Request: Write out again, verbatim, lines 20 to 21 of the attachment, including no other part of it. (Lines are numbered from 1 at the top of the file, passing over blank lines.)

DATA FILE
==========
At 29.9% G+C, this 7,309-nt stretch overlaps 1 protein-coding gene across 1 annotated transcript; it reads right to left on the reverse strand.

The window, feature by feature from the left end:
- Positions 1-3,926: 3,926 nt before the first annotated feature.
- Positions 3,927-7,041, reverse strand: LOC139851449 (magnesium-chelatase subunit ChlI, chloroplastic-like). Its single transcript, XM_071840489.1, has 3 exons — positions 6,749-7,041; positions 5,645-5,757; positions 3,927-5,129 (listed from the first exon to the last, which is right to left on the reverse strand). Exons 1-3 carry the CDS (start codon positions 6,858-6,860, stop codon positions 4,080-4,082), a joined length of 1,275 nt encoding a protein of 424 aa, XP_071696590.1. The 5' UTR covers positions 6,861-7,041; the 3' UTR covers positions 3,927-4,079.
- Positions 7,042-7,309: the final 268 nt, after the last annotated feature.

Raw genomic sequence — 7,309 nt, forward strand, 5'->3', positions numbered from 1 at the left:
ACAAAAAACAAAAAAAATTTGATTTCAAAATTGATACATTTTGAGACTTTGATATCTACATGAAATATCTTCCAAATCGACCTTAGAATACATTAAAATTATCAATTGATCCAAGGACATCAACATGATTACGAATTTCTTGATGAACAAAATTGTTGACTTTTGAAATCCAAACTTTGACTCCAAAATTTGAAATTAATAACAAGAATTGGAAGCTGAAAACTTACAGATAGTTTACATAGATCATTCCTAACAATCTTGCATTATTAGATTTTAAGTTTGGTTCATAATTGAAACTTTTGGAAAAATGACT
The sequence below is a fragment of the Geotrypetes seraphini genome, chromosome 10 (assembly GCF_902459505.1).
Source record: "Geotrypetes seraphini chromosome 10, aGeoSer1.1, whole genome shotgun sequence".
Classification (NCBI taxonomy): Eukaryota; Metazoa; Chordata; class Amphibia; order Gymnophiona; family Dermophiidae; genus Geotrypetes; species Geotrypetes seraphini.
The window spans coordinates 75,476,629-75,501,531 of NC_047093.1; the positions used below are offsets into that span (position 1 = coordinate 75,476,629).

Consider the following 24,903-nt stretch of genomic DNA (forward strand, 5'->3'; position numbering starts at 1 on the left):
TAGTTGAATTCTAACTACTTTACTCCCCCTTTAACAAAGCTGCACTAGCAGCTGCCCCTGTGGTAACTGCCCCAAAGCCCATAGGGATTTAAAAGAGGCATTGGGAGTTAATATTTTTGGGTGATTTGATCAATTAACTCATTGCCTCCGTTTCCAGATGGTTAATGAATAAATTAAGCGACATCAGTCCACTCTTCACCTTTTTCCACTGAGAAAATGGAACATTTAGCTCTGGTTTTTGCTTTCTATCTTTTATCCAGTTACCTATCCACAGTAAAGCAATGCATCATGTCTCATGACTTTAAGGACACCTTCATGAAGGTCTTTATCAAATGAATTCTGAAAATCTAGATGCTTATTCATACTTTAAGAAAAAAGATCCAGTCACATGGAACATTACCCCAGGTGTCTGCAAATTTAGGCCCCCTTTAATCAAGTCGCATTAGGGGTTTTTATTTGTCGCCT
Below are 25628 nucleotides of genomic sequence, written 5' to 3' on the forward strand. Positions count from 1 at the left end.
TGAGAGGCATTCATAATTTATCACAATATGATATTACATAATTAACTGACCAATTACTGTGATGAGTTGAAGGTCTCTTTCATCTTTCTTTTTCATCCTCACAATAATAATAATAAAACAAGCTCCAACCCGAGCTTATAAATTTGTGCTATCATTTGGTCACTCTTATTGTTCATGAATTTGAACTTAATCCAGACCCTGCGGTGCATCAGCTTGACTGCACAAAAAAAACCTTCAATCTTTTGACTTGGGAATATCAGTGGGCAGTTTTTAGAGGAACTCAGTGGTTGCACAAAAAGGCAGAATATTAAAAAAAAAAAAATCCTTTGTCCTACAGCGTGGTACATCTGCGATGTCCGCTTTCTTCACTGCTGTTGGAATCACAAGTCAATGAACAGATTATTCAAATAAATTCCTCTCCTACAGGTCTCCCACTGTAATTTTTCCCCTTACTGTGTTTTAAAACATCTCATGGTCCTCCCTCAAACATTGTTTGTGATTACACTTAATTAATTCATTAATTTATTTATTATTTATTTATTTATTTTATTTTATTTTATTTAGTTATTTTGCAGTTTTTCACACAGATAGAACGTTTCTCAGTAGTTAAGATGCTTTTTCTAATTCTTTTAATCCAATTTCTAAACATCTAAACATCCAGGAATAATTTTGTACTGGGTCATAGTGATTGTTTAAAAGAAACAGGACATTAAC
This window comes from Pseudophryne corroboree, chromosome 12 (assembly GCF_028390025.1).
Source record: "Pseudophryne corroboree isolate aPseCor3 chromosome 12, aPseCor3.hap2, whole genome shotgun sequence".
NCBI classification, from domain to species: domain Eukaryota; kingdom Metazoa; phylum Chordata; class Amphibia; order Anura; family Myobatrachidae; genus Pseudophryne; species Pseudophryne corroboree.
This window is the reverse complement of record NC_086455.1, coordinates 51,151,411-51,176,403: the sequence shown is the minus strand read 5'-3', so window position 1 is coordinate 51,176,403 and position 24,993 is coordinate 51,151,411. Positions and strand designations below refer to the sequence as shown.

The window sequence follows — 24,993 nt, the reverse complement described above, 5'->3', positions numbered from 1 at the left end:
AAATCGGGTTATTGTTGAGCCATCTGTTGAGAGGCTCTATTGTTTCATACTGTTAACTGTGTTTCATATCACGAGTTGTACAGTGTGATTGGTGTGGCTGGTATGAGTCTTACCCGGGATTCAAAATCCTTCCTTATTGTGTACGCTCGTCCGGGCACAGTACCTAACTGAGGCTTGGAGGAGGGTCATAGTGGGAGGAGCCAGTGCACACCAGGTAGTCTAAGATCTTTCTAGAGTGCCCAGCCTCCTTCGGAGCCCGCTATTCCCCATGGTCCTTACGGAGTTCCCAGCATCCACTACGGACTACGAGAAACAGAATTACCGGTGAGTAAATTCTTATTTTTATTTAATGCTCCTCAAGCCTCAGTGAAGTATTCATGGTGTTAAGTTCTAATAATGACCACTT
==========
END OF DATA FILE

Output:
The window sequence follows — 24,993 nt, the reverse complement described above, 5'->3', positions numbered from 1 at the left end:
AAATCGGGTTATTGTTGAGCCATCTGTTGAGAGGCTCTATTGTTTCATACTGTTAACTGTGTTTCATATCACGAGTTGTACAGTGTGATTGGTGTGGCTGGTATGAGTCTTACCCGGGATTCAAAATCCTTCCTTATTGTGTACGCTCGTCCGGGCACAGTACCTAACTGAGGCTTGGAGGAGGGTCATAGTGGGAGGAGCCAGTGCACACCAGGTAGTCTAAGATCTTTCTAGAGTGCCCAGCCTCCTTCGGAGCCCGCTATTCCCCATGGTCCTTACGGAGTTCCCAGCATCCACTACGGACTACGAGAAACAGAATTACCGGTGAGTAAATTCTTATTTTTATTTAATGCTCCTCAAGCCTCAGTGAAGTATTCATGGTGTTAAGTTCTAATAATGACCACTT